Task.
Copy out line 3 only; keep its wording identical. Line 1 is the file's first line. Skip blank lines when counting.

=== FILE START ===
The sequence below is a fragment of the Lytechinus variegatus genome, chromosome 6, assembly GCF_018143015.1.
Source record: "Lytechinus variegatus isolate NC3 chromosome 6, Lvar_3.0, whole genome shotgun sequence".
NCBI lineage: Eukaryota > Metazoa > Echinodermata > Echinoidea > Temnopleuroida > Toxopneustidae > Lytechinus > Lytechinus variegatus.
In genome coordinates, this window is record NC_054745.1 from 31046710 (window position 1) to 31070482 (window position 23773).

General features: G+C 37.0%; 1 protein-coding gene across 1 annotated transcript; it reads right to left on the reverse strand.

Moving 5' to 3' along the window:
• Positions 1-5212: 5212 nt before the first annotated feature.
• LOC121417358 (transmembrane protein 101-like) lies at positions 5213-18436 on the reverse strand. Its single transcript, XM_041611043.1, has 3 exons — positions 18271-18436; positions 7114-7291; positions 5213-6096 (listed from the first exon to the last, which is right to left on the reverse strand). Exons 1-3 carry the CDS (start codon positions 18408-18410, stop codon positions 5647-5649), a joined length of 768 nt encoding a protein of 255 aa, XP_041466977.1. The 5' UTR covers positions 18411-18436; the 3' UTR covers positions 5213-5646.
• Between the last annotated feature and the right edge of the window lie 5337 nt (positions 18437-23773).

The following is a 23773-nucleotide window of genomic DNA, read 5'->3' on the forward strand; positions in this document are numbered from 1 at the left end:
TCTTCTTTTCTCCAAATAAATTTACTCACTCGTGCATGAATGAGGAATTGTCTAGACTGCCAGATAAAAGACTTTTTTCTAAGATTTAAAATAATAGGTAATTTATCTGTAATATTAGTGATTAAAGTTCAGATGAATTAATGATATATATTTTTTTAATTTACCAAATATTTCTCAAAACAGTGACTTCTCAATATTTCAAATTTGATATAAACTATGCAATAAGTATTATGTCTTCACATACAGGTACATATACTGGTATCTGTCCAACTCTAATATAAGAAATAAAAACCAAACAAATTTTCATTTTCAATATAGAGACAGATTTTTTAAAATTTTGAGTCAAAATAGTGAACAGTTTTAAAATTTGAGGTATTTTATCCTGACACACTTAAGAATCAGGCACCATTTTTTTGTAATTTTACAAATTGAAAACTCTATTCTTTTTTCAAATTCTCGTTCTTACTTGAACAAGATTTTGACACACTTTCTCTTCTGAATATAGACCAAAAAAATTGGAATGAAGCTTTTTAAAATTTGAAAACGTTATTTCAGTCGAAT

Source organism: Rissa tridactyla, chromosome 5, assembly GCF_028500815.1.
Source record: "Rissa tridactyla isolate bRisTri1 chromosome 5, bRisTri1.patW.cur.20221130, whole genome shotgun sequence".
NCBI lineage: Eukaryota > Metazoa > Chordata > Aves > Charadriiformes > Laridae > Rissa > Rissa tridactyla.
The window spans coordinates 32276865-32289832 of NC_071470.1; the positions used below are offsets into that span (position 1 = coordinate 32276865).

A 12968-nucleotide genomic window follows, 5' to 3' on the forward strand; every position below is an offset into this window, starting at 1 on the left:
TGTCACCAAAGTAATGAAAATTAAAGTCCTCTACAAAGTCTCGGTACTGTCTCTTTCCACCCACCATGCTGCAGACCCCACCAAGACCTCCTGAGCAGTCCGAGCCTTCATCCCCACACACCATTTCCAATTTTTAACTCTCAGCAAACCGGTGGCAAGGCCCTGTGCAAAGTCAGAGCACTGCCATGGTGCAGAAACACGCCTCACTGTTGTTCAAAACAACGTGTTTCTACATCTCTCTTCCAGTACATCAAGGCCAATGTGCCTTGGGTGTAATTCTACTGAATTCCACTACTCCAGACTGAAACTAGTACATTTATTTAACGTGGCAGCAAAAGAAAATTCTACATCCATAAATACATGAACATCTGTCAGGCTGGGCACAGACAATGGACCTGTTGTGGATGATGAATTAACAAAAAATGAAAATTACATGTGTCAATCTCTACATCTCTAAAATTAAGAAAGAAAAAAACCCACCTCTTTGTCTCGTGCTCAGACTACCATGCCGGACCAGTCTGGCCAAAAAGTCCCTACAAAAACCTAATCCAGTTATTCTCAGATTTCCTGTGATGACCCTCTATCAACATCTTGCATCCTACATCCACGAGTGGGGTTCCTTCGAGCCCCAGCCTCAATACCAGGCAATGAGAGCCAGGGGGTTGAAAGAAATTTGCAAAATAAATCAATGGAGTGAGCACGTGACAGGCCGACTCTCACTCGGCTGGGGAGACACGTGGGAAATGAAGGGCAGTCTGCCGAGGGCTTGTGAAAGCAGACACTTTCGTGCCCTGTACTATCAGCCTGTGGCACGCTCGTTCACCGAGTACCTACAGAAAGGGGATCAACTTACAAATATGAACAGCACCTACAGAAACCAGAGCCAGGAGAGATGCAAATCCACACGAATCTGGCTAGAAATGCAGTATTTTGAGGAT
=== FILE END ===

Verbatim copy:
NCBI lineage: Eukaryota > Metazoa > Echinodermata > Echinoidea > Temnopleuroida > Toxopneustidae > Lytechinus > Lytechinus variegatus.